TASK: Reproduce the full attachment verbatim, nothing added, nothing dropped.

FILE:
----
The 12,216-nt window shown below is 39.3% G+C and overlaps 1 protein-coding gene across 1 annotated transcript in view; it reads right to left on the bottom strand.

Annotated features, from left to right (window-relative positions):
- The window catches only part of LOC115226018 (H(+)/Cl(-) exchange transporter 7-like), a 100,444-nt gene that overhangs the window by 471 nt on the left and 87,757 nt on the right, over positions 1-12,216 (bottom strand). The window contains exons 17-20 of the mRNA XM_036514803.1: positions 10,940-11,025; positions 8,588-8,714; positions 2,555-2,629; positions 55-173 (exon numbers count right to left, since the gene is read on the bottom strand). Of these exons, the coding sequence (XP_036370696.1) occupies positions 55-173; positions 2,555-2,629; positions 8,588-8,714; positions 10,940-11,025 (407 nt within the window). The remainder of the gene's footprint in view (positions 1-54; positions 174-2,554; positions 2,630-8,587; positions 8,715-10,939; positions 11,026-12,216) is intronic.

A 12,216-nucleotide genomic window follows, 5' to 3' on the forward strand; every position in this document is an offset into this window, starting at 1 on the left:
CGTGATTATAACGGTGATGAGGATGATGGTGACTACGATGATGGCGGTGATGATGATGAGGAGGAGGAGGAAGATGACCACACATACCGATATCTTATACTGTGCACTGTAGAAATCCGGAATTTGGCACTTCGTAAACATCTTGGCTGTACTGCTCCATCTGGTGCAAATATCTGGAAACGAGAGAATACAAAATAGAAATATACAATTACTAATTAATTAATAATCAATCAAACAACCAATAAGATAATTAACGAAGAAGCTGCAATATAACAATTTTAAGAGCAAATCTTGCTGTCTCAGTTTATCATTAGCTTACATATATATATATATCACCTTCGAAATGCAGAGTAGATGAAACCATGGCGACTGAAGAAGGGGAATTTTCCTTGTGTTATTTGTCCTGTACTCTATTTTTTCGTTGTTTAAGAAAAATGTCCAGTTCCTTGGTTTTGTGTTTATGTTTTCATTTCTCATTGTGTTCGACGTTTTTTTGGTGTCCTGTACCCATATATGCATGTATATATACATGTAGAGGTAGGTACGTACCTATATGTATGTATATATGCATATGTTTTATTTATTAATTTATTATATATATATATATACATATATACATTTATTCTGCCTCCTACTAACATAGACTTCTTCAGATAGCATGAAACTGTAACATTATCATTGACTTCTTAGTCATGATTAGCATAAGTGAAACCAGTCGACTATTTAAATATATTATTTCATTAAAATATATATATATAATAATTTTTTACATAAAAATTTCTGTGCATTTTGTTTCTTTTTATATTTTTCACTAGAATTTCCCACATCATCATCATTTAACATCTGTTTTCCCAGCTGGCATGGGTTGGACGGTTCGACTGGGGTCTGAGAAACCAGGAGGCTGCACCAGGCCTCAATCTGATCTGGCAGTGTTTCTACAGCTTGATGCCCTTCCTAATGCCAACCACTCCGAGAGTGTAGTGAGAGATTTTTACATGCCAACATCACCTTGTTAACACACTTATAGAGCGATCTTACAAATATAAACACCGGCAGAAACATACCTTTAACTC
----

The 12,216-nt window shown below is 39.3% G+C and overlaps 1 protein-coding gene across 1 annotated transcript in view; it reads right to left on the bottom strand.

Annotated features, from left to right (window-relative positions):
- The window catches only part of LOC115226018 (H(+)/Cl(-) exchange transporter 7-like), a 100,444-nt gene that overhangs the window by 471 nt on the left and 87,757 nt on the right, over positions 1-12,216 (bottom strand). The window contains exons 17-20 of the mRNA XM_036514803.1: positions 10,940-11,025; positions 8,588-8,714; positions 2,555-2,629; positions 55-173 (exon numbers count right to left, since the gene is read on the bottom strand). Of these exons, the coding sequence (XP_036370696.1) occupies positions 55-173; positions 2,555-2,629; positions 8,588-8,714; positions 10,940-11,025 (407 nt within the window). The remainder of the gene's footprint in view (positions 1-54; positions 174-2,554; positions 2,630-8,587; positions 8,715-10,939; positions 11,026-12,216) is intronic.

A 12,216-nucleotide genomic window follows, 5' to 3' on the forward strand; every position in this document is an offset into this window, starting at 1 on the left:
CGTGATTATAACGGTGATGAGGATGATGGTGACTACGATGATGGCGGTGATGATGATGAGGAGGAGGAGGAAGATGACCACACATACCGATATCTTATACTGTGCACTGTAGAAATCCGGAATTTGGCACTTCGTAAACATCTTGGCTGTACTGCTCCATCTGGTGCAAATATCTGGAAACGAGAGAATACAAAATAGAAATATACAATTACTAATTAATTAATAATCAATCAAACAACCAATAAGATAATTAACGAAGAAGCTGCAATATAACAATTTTAAGAGCAAATCTTGCTGTCTCAGTTTATCATTAGCTTACATATATATATATATCACCTTCGAAATGCAGAGTAGATGAAACCATGGCGACTGAAGAAGGGGAATTTTCCTTGTGTTATTTGTCCTGTACTCTATTTTTTCGTTGTTTAAGAAAAATGTCCAGTTCCTTGGTTTTGTGTTTATGTTTTCATTTCTCATTGTGTTCGACGTTTTTTTGGTGTCCTGTACCCATATATGCATGTATATATACATGTAGAGGTAGGTACGTACCTATATGTATGTATATATGCATATGTTTTATTTATTAATTTATTATATATATATATATACATATATACATTTATTCTGCCTCCTACTAACATAGACTTCTTCAGATAGCATGAAACTGTAACATTATCATTGACTTCTTAGTCATGATTAGCATAAGTGAAACCAGTCGACTATTTAAATATATTATTTCATTAAAATATATATATATAATAATTTTTTACATAAAAATTTCTGTGCATTTTGTTTCTTTTTATATTTTTCACTAGAATTTCCCACATCATCATCATTTAACATCTGTTTTCCCAGCTGGCATGGGTTGGACGGTTCGACTGGGGTCTGAGAAACCAGGAGGCTGCACCAGGCCTCAATCTGATCTGGCAGTGTTTCTACAGCTTGATGCCCTTCCTAATGCCAACCACTCCGAGAGTGTAGTGAGAGATTTTTACATGCCAACATCACCTTGTTAACACACTTATAGAGCGATCTTACAAATATAAACACCGGCAGAAACATACCTTTAACTC